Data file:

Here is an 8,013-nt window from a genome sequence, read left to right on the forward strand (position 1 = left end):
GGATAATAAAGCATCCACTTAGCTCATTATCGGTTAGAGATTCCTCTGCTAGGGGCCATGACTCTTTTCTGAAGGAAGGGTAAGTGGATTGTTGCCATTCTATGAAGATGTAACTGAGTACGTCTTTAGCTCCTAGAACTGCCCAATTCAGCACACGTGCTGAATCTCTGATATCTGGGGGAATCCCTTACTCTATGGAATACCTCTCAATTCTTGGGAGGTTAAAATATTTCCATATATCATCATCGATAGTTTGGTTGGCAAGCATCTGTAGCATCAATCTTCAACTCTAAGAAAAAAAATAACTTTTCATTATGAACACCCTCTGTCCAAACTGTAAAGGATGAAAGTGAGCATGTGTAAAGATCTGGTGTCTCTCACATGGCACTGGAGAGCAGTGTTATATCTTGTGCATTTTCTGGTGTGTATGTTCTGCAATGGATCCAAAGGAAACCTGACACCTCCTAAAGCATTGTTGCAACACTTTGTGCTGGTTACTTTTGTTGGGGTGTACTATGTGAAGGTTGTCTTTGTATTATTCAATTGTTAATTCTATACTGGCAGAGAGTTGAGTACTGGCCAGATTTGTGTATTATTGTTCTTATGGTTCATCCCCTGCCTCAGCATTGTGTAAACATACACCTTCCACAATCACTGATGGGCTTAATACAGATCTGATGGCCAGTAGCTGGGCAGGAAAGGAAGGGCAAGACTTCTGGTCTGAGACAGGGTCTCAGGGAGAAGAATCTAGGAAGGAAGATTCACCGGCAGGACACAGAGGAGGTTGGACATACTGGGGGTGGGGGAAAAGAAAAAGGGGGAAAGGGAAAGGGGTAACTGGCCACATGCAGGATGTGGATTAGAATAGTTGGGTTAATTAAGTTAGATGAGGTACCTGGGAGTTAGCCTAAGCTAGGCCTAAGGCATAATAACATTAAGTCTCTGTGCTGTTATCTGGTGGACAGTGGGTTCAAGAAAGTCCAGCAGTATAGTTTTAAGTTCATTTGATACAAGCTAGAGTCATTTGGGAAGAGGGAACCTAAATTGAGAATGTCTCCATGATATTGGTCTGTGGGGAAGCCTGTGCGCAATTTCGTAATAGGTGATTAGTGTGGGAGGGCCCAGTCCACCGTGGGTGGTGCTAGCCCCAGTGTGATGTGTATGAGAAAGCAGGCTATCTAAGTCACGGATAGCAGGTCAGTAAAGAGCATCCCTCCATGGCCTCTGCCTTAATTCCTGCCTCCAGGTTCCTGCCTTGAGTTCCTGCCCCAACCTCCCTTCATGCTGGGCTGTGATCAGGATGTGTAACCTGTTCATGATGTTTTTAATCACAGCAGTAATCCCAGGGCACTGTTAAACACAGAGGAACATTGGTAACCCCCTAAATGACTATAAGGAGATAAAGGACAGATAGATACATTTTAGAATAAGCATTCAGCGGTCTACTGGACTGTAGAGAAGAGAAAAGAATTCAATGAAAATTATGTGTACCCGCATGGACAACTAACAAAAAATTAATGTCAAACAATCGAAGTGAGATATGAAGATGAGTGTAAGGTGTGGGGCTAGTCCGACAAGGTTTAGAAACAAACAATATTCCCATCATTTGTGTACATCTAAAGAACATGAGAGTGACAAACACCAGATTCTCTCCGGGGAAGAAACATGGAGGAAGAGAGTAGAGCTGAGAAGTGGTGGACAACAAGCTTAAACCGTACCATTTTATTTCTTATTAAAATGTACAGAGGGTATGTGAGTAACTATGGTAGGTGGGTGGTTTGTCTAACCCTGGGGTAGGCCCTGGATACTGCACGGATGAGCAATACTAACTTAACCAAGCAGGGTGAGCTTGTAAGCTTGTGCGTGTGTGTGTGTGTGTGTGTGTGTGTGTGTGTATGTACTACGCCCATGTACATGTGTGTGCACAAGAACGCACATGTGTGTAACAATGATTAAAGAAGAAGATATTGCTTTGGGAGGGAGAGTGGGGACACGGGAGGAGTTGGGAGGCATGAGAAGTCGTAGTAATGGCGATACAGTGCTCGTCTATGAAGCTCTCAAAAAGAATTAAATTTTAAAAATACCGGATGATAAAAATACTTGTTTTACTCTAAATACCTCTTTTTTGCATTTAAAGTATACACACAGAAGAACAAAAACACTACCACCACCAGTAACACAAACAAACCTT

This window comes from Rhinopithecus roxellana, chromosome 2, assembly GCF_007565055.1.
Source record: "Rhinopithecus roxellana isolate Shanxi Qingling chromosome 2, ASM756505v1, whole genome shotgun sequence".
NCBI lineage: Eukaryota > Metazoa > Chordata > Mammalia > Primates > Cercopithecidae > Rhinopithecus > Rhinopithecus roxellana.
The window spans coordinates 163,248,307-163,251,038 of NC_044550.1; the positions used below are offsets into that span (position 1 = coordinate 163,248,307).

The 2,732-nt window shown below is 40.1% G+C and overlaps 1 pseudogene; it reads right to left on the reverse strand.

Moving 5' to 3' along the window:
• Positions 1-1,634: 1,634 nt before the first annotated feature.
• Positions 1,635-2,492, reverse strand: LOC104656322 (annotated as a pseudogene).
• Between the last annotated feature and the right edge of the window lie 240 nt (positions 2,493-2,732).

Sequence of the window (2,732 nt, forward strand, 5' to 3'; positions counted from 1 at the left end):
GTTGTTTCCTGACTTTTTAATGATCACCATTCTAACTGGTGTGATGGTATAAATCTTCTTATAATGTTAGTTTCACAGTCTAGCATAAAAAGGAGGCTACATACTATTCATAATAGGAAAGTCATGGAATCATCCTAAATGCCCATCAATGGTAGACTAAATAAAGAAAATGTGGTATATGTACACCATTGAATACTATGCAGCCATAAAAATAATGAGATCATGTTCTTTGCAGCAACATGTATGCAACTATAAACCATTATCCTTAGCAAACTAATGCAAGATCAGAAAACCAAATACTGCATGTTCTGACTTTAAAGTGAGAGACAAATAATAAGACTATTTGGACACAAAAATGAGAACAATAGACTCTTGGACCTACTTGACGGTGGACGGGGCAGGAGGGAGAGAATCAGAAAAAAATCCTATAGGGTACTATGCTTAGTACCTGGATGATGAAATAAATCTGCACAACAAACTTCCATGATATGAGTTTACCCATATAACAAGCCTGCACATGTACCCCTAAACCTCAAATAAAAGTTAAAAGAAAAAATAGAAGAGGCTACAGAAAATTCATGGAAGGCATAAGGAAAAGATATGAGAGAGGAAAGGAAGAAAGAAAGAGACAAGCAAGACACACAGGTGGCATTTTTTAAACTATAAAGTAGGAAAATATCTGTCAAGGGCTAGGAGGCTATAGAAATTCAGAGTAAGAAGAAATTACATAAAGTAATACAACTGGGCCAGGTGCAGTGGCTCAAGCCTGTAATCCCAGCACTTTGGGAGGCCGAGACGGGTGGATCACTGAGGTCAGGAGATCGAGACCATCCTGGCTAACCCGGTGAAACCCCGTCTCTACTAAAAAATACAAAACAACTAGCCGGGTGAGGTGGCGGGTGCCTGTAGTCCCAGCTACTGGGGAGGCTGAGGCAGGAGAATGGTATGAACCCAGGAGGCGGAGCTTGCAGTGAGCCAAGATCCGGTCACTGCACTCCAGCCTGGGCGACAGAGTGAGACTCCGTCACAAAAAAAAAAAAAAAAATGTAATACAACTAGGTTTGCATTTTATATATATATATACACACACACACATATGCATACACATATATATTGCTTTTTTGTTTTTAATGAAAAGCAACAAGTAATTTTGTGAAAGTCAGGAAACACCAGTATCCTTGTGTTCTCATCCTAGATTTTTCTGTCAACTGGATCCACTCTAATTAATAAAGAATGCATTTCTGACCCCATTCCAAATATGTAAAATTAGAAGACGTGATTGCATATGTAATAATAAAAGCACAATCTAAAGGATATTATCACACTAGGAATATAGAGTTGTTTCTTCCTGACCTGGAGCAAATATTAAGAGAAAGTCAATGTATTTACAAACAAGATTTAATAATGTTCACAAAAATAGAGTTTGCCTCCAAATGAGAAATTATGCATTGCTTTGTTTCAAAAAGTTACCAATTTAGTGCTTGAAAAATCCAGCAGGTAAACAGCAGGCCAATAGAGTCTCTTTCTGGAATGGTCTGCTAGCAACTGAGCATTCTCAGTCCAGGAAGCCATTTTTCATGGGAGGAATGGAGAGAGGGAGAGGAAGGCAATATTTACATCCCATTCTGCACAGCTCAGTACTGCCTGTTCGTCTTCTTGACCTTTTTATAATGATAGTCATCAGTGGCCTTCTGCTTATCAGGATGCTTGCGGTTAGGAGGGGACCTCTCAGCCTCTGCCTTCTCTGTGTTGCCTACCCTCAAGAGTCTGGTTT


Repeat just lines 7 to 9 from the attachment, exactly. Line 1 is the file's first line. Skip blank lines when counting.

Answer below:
The 2,732-nt window shown below is 40.1% G+C and overlaps 1 pseudogene; it reads right to left on the reverse strand.

Moving 5' to 3' along the window:
• Positions 1-1,634: 1,634 nt before the first annotated feature.